November 2, 2009, by Peter Kirwan
A Tempest (Krazy Kat Theatre) @ Warwick Arts Centre Studio
There’s a bit of a gap in Shakespearean performance criticism. Despite the quality and inventiveness of theatre for children all around the country, it falls beneath the notice of most reviewers, with the implication that it is considered not to be of substantial intellectual or creative merit. This is an enormous shame, as a viewing of Krazy Kat Theatre’s A Tempest emphatically proved.
Caroline Parker’s production, in collaboration with Nottingam Playhouse’s education department, was specifically designed for 8-11 year olds and particularly for those children who are deaf or hard of hearing. With a tagline of "Such signs as dreams are made on…", A Tempest incorporated sign language into the action, resulting in a production which was strikingly visually stylised as performers simultaneously spoke and signed to one another in a mesmerising symphony of movement and words.
Nick Wood’s adaptation streamlined the play, focussing on the fundamentals of plot rather than character development. Thus, the scenes of the courtiers were stripped down to Antonio and Sebastian’s agreement to kill Alonso, followed immediately by the appearance of the banquet and Ariel. The masque and mariners were cut, and the remainder of the scenes trimmed down to their essentials, except in the case of the Caliban/Trinculo/Stephano scenes, where much of the physical comedy was retained. The result was to create a Tempest that found coherence in a series of almost dreamlike fragments, where action and images blended seamlessly into each other.
I’m not sure how easily a young audience would have followed, say, Prospero’s back-story or the political motivations of the plotters, but the highly visual and magically evocative approach rendered the words largely superfluous. Antonio and Sebastian were created through the donning of commedia dell’arte evil masks; Trinculo and Stephano lurched comically about the stage; and Alonso wore a crowned mask that set him apart as king. The stories were linked by Ariel, a blue-skinned and pointy-eared puppet in Eastern robes who was maneuvered by the actors, moving freely around the small circular stage to establish that the same magic bound the disparate groups of characters. This sober, and slightly scary-looking, puppet emphasised the severity of the magic; this was no carefree paradise, but a place of serious works, seriously undertaken by an agent of real magic.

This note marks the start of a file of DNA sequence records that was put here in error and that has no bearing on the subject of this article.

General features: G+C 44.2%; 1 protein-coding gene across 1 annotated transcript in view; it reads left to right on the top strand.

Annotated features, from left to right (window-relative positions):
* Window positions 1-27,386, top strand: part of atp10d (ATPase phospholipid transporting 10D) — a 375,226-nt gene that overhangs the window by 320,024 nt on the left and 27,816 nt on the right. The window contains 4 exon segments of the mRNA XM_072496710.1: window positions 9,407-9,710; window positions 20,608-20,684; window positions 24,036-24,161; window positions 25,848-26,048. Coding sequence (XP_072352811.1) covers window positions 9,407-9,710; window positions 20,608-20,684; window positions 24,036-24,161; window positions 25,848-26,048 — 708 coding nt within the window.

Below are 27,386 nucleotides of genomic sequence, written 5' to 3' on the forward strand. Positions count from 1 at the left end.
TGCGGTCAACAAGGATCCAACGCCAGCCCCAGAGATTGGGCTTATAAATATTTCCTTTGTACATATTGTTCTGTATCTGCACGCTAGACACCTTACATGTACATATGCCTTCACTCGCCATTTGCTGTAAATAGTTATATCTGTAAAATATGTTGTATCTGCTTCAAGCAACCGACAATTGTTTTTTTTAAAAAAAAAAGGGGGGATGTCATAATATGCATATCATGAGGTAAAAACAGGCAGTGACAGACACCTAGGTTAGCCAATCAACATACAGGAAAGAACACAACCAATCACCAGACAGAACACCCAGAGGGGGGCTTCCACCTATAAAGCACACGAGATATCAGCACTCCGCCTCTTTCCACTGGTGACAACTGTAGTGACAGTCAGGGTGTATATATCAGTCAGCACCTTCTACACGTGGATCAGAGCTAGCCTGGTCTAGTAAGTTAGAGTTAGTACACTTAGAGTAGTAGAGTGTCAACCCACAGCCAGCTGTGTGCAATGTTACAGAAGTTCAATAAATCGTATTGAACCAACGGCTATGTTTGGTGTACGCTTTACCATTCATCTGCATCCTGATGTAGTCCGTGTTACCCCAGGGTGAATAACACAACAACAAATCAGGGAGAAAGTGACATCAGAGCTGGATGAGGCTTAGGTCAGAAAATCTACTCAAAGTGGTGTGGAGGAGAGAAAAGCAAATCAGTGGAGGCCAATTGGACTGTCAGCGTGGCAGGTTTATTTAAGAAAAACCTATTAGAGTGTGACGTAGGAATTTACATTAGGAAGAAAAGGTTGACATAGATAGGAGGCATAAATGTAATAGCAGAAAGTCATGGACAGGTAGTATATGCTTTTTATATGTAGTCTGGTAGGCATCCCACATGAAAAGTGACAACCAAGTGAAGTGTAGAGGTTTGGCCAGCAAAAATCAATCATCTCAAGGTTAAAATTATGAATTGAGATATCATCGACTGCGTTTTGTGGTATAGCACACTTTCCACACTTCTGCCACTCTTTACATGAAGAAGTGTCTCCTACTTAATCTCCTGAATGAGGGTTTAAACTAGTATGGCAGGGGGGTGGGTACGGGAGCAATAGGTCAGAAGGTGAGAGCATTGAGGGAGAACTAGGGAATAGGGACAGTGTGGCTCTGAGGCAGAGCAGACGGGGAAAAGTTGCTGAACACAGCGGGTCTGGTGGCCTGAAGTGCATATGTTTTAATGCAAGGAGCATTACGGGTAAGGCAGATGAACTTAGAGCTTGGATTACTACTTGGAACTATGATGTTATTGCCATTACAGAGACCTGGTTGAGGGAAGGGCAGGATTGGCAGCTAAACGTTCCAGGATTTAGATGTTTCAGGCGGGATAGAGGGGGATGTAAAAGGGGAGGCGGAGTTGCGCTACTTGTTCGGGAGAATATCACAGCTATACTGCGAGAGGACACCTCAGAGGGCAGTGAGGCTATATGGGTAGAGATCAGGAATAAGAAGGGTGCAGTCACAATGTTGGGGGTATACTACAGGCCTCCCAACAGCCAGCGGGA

A succession of simply-created but very effective images introduced the action; first Kinny Gardner’s Prospero was robed and given his staff and book, then the book was opened to reveal a blue cloth that expanded out to cover the stage, rippling and billowing as the noises of a storm built up. Darren Cheek’s Miranda appeared amid the ocean, holding a small paper boat which she desperately tried to keep afloat, before it was snatched from her by the other actors, thrown from hand to hand as she pleaded with Prospero for their safe-keeping. In response he grabbed the boat, then dunked it in a bucket of water, presenting the soggy mess to his dismayed daughter.